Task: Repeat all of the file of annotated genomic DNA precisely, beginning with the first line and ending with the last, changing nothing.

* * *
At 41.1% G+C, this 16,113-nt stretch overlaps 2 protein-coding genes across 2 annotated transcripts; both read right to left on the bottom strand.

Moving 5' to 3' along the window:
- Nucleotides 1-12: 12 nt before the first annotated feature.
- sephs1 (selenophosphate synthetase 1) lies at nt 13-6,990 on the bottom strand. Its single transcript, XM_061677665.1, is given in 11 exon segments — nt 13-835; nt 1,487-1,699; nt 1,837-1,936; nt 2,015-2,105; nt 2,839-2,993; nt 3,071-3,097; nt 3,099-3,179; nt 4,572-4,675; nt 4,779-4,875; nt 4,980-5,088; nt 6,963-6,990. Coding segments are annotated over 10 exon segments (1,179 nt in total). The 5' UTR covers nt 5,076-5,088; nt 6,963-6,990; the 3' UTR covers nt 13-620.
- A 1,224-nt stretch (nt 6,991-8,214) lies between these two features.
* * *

At 41.1% G+C, this 16,113-nt stretch overlaps 2 protein-coding genes across 2 annotated transcripts; both read right to left on the bottom strand.

Moving 5' to 3' along the window:
- Nucleotides 1-12: 12 nt before the first annotated feature.
- sephs1 (selenophosphate synthetase 1) lies at nt 13-6,990 on the bottom strand. Its single transcript, XM_061677665.1, is given in 11 exon segments — nt 13-835; nt 1,487-1,699; nt 1,837-1,936; nt 2,015-2,105; nt 2,839-2,993; nt 3,071-3,097; nt 3,099-3,179; nt 4,572-4,675; nt 4,779-4,875; nt 4,980-5,088; nt 6,963-6,990. Coding segments are annotated over 10 exon segments (1,179 nt in total). The 5' UTR covers nt 5,076-5,088; nt 6,963-6,990; the 3' UTR covers nt 13-620.
- A 1,224-nt stretch (nt 6,991-8,214) lies between these two features.